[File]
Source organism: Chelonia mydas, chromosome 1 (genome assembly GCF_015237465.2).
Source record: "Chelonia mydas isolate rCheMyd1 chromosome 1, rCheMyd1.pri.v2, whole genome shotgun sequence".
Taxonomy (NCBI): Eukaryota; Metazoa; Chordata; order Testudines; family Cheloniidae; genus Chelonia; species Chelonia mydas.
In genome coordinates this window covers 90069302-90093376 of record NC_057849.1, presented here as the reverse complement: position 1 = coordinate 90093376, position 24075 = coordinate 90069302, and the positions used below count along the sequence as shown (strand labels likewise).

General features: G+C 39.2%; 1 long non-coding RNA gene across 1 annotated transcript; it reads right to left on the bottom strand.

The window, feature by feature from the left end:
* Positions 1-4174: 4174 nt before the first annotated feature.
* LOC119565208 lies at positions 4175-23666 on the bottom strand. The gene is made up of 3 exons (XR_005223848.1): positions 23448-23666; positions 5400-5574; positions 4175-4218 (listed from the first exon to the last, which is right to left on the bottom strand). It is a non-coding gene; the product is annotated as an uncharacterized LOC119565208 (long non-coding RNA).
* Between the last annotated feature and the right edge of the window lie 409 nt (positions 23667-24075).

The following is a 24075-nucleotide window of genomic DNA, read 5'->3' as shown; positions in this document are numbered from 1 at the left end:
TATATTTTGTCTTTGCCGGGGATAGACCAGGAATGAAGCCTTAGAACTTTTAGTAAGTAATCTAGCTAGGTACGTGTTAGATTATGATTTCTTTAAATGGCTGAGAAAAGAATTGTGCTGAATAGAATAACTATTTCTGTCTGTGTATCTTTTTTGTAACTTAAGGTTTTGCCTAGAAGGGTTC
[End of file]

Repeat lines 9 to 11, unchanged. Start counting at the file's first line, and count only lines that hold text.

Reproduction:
* Between the last annotated feature and the right edge of the window lie 409 nt (positions 23667-24075).

The following is a 24075-nucleotide window of genomic DNA, read 5'->3' as shown; positions in this document are numbered from 1 at the left end:
TATATTTTGTCTTTGCCGGGGATAGACCAGGAATGAAGCCTTAGAACTTTTAGTAAGTAATCTAGCTAGGTACGTGTTAGATTATGATTTCTTTAAATGGCTGAGAAAAGAATTGTGCTGAATAGAATAACTATTTCTGTCTGTGTATCTTTTTTGTAACTTAAGGTTTTGCCTAGAAGGGTTC